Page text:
Online trading has been a boon for individual investors who prefer doing their own research and trading stock on their own. Before online trading was invented in the 1990s, investors paid hundreds of dollars in transaction commissions to registered stock brokers.
Online trading is available to anyone with the cash to open an account, usually a minimum of $2,000. A single trade costs between $4 to $7.95, each time a buy order or sell order is placed. The trick is to pick stocks with great care (do your research), avoid risky situations, and make a profit. Surely, this is possible, but not magic by any means.
While day trading can be risky, frequent trading in and out of a few good stocks can be more manageable. Some investors supplement their incomes by trading stocks, but there is always risk. Don’t kid yourself into thinking you can’t lose.
Investors think, “I just have to buy a stock and wait until it goes up and then sell it. When it goes down, I can buy it back”
There are several things that can go wrong with that scenario:
The stock might be affected by an overall decline in the market or in a sector and slide down. For example, Cisco Systems (CSCO) was trading at $65 a share about 10 years ago towards the end of the technology boom. An investor that bought 100 shares at $65 soon watched the stock go down and it never hit $65 again. Today, CSCO never went back up and has been selling in the $19-high $20 dollar range. So although a stock like CSCO seemed like a sure thing, it was not.
The company can be impacted by bad news, such as the recent financial crisis, the oil spill, or a natural disaster, and its stock price could go down drastically.
The company could turn out to be a house of cards – like Enron.
An industry sector, such as shipping or copper, could be flying high and then lose momentum for no apparent reason. If you are not watching the movement, you might fail to get out in time.
A new invention or development might impact a company’s product. This has happened frequently in the technology sector.
Smart traders look for the most liquid and most volatile stocks. They also look for stocks that trade in a narrow range and consistently trade within that range (known as range trading) for an extended period of time.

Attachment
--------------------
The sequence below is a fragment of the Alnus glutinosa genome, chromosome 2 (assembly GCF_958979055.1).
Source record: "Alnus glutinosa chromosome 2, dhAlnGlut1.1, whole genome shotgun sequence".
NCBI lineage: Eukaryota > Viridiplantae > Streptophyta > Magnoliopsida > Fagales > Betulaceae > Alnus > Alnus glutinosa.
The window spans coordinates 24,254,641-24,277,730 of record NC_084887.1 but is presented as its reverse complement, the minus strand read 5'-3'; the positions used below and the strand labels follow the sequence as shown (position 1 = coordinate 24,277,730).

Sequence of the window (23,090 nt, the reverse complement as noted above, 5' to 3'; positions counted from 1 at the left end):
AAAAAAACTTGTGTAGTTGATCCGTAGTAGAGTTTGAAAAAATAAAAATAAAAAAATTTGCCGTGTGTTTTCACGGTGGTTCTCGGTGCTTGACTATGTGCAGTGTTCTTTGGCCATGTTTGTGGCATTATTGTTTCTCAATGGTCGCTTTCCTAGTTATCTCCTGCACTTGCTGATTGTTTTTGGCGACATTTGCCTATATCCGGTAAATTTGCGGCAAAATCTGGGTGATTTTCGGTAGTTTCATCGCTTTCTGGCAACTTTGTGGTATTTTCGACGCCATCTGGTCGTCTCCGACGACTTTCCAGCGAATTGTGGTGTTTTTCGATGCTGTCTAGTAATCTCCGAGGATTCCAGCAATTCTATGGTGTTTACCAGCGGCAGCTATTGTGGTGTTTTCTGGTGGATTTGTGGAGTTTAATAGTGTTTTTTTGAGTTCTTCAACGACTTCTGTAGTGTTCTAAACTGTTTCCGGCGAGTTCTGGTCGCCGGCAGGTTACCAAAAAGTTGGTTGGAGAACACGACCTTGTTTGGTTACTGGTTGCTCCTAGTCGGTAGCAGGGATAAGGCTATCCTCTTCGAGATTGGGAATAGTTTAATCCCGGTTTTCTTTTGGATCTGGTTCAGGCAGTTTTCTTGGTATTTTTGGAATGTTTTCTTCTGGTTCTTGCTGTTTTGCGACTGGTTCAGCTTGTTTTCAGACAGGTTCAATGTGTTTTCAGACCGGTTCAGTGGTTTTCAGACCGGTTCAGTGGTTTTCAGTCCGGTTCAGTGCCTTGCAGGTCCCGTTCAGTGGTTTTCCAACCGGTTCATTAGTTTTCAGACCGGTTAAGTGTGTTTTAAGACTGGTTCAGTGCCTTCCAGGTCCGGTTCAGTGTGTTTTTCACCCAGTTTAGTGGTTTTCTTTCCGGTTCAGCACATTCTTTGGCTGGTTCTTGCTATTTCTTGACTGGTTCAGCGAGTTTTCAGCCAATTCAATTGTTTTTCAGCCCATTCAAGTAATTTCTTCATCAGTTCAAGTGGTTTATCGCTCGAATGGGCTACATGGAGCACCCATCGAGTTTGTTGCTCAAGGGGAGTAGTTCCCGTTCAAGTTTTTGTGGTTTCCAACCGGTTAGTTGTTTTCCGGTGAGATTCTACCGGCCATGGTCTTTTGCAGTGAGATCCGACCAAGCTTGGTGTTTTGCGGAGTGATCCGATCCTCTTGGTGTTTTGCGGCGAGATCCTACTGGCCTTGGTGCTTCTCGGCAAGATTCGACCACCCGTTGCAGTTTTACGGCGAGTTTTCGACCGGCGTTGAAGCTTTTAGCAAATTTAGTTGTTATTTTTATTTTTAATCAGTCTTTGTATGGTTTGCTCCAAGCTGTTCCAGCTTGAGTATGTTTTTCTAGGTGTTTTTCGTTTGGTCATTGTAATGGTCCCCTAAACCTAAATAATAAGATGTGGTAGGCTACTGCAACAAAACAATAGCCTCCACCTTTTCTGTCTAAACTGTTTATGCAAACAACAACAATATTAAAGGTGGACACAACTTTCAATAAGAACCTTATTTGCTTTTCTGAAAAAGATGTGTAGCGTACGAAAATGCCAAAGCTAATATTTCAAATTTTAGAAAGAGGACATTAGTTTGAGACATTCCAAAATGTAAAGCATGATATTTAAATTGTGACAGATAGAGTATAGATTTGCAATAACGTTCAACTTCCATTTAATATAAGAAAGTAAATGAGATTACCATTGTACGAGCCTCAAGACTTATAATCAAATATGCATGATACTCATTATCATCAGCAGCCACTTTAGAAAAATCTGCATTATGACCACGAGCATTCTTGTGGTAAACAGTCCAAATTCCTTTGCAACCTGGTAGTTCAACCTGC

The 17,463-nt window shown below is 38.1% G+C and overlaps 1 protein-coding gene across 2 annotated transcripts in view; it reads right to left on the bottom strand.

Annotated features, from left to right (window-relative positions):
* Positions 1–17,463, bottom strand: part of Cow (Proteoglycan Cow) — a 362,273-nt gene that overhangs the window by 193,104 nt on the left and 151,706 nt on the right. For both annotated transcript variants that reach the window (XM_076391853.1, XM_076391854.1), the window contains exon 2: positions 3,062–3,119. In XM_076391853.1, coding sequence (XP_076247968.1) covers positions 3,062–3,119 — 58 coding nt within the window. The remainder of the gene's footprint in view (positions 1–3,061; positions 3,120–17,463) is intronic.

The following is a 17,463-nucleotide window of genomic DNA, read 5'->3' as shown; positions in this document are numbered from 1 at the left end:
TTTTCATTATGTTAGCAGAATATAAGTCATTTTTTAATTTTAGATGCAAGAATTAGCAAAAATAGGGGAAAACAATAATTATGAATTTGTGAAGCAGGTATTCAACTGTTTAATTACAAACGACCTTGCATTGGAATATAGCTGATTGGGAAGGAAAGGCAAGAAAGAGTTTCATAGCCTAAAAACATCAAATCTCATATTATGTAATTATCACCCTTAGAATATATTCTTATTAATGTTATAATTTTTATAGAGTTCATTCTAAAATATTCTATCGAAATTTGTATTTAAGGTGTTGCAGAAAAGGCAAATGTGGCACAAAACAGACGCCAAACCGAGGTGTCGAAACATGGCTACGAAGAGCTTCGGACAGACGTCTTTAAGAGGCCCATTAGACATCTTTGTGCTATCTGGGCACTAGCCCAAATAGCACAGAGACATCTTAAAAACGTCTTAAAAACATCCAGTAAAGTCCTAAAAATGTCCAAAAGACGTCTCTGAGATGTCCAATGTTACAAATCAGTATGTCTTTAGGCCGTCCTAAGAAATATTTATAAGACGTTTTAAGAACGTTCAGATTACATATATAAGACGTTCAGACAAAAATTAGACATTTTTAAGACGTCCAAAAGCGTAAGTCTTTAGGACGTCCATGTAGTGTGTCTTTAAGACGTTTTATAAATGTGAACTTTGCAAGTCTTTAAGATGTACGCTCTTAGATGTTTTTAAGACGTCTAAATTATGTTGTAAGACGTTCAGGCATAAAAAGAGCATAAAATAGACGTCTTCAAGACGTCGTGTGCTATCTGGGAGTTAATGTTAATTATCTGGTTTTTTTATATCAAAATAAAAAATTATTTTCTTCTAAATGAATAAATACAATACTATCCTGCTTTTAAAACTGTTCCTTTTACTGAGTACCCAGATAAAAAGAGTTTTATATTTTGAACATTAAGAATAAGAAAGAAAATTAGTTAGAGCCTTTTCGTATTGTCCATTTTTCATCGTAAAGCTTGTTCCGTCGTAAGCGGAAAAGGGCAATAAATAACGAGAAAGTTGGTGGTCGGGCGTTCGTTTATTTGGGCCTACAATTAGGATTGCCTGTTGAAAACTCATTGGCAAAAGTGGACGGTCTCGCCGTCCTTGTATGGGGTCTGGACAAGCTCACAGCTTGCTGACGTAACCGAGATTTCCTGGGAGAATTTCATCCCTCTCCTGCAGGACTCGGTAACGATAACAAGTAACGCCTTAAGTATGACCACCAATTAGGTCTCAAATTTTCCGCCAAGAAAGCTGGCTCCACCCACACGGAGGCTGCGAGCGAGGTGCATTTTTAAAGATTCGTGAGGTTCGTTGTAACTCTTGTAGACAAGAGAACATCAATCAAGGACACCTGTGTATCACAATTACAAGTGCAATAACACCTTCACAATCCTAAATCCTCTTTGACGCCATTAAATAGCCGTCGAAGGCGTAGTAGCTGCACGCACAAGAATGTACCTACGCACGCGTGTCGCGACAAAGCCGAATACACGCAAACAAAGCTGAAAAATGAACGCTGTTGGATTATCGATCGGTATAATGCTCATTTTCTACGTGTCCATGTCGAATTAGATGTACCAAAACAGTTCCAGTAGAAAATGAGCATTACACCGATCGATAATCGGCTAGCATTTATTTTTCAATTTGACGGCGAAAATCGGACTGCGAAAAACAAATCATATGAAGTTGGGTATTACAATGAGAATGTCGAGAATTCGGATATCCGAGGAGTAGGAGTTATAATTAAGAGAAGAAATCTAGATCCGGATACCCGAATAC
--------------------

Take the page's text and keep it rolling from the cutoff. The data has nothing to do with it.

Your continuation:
For example, Citicorp has been trading between approximately $3.50 and $5.00. The trader tries to buy at the lowest point by tracking the stock and using limit orders. If he owns 1000 shares at an average price of $3.75, he waits until the stock goes to $4.35, and sells. The transaction gain on 1000 shares is $600.
The next step would be to wait until the stock goes down again because of a weakness in the overall market.
According to experts, financials are the most watched and most heavily traded sector of the market. They are consistently daily volume leaders on the New York Stock Exchange (NYSE). Traders favor bank stocks and other financial stocks because they are highly volatile and extremely liquid. That means lots of people are buying and selling them and there is a huge market for these stocks.
Financial gurus also say that large cap financials are bellwethers of the market. They tend to lead market rallies and crashes. Some examples are Goldman Sachs (GS), Bank of America (BAC), Citicorp (C), and JP Morgan (JPM).
Large cap high growth tech stocks are traded widely and are volatile. Examples are Apple (AAPL), Amazon (AMZN), and Google (GOOG).
Index ETFs are heavily traded, including SPY, QQQQ, XLF, and EEM. Others traded are commodity ETFs, such as GLD and USO.
Some quick tips for day trading or frequent trading:
Make a short list of stocks to follow and write down the range each day for at least 10 days. Follow these stocks on paper and get acquainted with how they move. Decide how you would react to prices and set goals.
Get a feel for a few stocks you like that are in your price range. Pick stocks that are reasonably priced for today’s market and that offer value.
Select quality, earnings driven companies. If the company does not produce earnings and is new to an industry sector, stay away.
Stay away from penny stocks and IPOs. They are often hyped by people paid to hype them in the press and on the Internet.
Listen to the news for events that might affect the stock. For example, if it is a mining stock and there is a coal mine explosion, the entire sector will be negatively impacted for some time.
The best advice to novices is to buy long, meaning you own the stock. Don’t try and short the market or buy options unless you really know what you are doing.